I spec­u­late that one could ad­di­tion­ally de­crease risk of death by be­com­ing a cy­borg, as me­chan­i­cal bod­ies seem eas­ier to main­tain than biolog­i­cal ones, though I’ve found no ar­ti­cles dis­cussing this.

Similar to be­com­ing a cy­borg, an­other po­ten­tial method of de­creas­ing one’s risk of death is mind up­load­ing, which is, roughly speak­ing, the trans­fer of most or all of one’s men­tal con­tents into a com­puter.62 How­ever, there are some con­cerns about the trans­fer cre­at­ing a copy of one’s con­scious­ness, rather than be­ing the same con­scious­ness. This is­sue is made very ap­par­ent if the mind-up­loaded pro­cess leaves the origi­nal mind in­tact, mak­ing it seem un­likely that one’s con­scious­ness was trans­ferred to the new body.63 Eliezer Yud­kowsky doesn’t seem to be­lieve this is an is­sue, though I haven’t found a cita­tion for this.

With re­gard to con­scious­ness, it seems that most in­di­vi­d­u­als be­lieve that the con­scious­ness in one’s body is the “same” con­scious­ness as the one that was in one’s body in the past and will be in it in the fu­ture. How­ever, I know of no ev­i­dence for this. If one’s con­scious­ness isn’t the same of the one in one’s body in the fu­ture, and one defined death as one’s con­scious­ness per­ma­nently end­ing, then I sup­pose one can’t pre­vent death for any time at all. Sur­pris­ingly, I’ve found no ar­ti­cles dis­cussing this pos­si­bil­ity.

Although cur­ing ag­ing, be­com­ing a cy­borg, and mind up­load­ing may pre­vent death from dis­ease, they still seem to leave one­self vuln­er­a­ble to ac­ci­dents, mur­der, suicide, and ex­is­ten­tial catas­tro­phes. I spec­u­late that these prob­lems could be solved by giv­ing an ar­tifi­cial su­per­in­tel­li­gence the abil­ity to take con­trol of one’s body in or­der to pre­vent such deaths from oc­cur­ring. Of course, this pos­si­bil­ity is cur­rently un­available.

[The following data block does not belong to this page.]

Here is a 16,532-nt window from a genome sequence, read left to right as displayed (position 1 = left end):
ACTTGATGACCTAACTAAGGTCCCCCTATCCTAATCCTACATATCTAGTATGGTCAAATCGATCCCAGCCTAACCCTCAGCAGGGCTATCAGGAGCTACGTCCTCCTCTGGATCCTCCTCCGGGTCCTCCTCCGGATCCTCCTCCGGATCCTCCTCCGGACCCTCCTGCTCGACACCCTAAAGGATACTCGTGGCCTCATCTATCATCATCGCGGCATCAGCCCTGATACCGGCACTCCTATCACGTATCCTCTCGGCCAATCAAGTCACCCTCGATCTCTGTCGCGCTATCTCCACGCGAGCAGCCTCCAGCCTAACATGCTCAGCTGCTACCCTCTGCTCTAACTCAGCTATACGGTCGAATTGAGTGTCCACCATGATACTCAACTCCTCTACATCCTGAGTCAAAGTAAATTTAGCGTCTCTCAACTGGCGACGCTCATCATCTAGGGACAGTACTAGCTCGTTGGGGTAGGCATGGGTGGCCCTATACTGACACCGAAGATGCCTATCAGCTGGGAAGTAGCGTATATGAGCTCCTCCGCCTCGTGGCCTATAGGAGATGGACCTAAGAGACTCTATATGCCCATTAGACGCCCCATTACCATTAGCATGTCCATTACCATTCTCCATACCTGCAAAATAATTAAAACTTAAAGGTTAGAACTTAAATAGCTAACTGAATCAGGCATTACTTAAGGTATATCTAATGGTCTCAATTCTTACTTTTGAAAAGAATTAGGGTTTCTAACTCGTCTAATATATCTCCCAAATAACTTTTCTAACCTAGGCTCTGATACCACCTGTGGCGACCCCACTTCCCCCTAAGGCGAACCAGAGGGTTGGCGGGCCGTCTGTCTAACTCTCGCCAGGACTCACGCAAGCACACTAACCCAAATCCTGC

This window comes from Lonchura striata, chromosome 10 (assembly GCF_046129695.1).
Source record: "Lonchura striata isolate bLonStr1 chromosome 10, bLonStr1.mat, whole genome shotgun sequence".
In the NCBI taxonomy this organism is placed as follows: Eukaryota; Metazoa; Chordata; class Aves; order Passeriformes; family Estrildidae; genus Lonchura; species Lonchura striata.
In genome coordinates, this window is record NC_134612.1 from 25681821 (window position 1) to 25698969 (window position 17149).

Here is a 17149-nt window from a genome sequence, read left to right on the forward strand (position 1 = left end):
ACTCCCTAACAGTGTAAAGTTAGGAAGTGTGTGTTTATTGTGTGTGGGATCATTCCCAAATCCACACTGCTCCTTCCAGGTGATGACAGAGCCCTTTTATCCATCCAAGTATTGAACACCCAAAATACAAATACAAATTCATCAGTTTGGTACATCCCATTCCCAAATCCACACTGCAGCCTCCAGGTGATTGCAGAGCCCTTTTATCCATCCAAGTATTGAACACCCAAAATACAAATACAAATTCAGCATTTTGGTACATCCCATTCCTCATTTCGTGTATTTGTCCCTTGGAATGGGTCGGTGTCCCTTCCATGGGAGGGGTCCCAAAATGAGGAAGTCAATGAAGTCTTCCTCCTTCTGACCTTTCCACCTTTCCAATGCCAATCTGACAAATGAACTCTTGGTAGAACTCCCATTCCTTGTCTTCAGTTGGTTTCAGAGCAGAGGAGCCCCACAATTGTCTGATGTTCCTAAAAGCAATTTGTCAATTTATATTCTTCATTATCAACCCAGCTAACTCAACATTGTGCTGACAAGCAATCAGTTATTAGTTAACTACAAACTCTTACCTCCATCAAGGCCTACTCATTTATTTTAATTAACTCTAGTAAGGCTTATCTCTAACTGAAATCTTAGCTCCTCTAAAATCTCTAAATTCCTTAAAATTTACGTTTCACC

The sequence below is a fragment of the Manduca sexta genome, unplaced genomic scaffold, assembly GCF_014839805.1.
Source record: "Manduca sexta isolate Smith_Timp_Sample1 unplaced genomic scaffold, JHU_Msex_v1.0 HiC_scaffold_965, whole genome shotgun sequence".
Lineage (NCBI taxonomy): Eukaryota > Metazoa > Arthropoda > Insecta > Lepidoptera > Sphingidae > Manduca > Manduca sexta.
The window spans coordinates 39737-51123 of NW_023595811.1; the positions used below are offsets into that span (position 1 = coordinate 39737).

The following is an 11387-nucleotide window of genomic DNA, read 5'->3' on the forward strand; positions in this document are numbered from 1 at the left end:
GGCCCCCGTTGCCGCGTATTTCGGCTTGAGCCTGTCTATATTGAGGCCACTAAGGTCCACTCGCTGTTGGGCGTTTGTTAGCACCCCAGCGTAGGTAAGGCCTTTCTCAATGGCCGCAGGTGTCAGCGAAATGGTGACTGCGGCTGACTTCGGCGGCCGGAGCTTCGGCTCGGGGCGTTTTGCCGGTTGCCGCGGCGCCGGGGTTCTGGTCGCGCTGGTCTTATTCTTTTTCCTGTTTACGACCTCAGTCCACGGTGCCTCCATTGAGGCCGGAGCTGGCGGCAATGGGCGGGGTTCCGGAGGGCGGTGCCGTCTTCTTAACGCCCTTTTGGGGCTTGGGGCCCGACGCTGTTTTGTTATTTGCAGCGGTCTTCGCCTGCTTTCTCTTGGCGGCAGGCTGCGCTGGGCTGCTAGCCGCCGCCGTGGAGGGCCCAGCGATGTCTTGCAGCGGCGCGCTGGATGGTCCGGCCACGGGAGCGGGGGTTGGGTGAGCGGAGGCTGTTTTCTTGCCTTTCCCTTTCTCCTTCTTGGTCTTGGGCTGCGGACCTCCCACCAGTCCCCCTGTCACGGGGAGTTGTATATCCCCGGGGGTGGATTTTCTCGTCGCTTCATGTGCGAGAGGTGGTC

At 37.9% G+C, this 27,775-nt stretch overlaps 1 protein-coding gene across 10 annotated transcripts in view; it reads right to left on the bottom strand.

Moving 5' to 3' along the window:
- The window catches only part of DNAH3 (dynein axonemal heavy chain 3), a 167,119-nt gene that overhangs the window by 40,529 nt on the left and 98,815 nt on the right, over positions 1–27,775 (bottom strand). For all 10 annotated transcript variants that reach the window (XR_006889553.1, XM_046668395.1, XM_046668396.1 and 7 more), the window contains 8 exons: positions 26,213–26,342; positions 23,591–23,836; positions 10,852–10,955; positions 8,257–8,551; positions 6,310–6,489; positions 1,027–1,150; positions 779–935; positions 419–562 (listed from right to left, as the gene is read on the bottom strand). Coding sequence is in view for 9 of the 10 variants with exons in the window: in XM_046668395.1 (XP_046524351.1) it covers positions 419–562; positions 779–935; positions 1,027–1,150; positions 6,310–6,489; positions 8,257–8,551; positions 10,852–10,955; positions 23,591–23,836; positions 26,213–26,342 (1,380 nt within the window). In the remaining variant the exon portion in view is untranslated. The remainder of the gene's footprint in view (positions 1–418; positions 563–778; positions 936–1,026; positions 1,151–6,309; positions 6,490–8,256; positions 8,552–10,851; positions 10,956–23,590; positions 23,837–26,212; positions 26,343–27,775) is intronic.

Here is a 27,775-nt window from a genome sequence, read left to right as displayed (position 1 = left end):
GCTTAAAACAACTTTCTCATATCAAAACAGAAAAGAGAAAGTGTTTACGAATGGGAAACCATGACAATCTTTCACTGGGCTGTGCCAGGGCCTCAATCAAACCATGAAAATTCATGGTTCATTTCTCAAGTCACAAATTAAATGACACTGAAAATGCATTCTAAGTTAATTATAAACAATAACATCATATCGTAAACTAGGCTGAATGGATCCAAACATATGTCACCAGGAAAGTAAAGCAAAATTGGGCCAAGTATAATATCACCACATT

Another po­ten­tial cause of death is the Sun ex­pand­ing, which could ren­der Earth un­in­hab­it­able in roughly one billion years. Death from this could be pre­vented by coloniz­ing other planets in the so­lar sys­tem, al­though even­tu­ally the sun would ren­der the rest of the so­lar sys­tem un­in­hab­it­able. After this, one could po­ten­tially in­habit other stars; it is ex­pected that stars will re­main for roughly 10 quin­til­lion years, al­though some the­o­ries pre­dict that the uni­verse will be de­stroyed in a mere 20 billion years. To con­tinue sur­viv­ing, one could po­ten­tially go to other uni­verses.64 Ad­di­tion­ally, there are ideas for space-time crys­tals that could pro­cess in­for­ma­tion even af­ter heat death (i.e. the “end of the uni­verse”),65 so per­haps one could make one­self com­posed of the space-time crys­tals via mind up­load­ing or an­other tech­nique. There could also be other meth­ods of sur­viv­ing the con­ven­tional end of the uni­verse, and life could po­ten­tially have 10 quin­til­lion years to find them.

Yet an­other po­ten­tial cause of death is liv­ing in a com­puter simu­la­tion that is ended. The prob­a­bil­ity of one liv­ing in a com­puter simu­la­tion ac­tu­ally seems to not be very im­prob­a­ble. Nick Bostrom ar­gues that: least one of the fol­low­ing propo­si­tions is true: (1) The frac­tion of hu­man-level civ­i­liza­tions that reach a posthu­man stage is very close to zero; (2) The frac­tion of posthu­man civ­i­liza­tions that are in­ter­ested in run­ning an­ces­tor-simu­la­tions is very close to zero; (3) The frac­tion of all peo­ple with our kind of ex­pe­riences that are liv­ing in a simu­la­tion is very close to one.

The ar­gu­ment for this is here.100

If one does die, one could po­ten­tially be re­vived. Cry­on­ics, dis­cussed later in this ar­ti­cle, may help in this. Ad­di­tion­ally, I sup­pose one could pos­si­bly be re­vived if fu­ture in­tel­li­gences con­tinu­ally cre­ate new con­scious in­di­vi­d­u­als and even­tu­ally cre­ate one of them that have one’s “own” con­scious­ness, though con­scious­ness re­mains a mys­tery, so this may not be plau­si­ble, and I’ve found no ar­ti­cles dis­cussing this pos­si­bil­ity. If the prob­a­bil­ity of one’s con­scious­ness be­ing re­vived per unit time does not ap­proach or equal zero as time ap­proaches in­finity, then I sup­pose one is bound to be­come con­scious again, though this sce­nario may be un­likely. Again, I’ve found no ar­ti­cles dis­cussing this pos­si­bil­ity.

As already dis­cussed, in or­der to be live for­ever, one must ei­ther be re­vived af­ter dy­ing or pre­vent death from the con­scious­ness in one’s body not be­ing the same as the one that will be in one’s body in the fu­ture, ac­ci­dents, ag­ing, the sun dy­ing, the uni­verse dy­ing, be­ing in a simu­la­tion and hav­ing it end, and other, un­known, causes. Keep in mind that adding ex­tra de­tails that aren’t guaran­teed to be true can only make events less prob­a­ble, and that peo­ple of­ten don’t ac­count for this.66 A spread­sheet for es­ti­mat­ing one’s chance of liv­ing for­ever is here.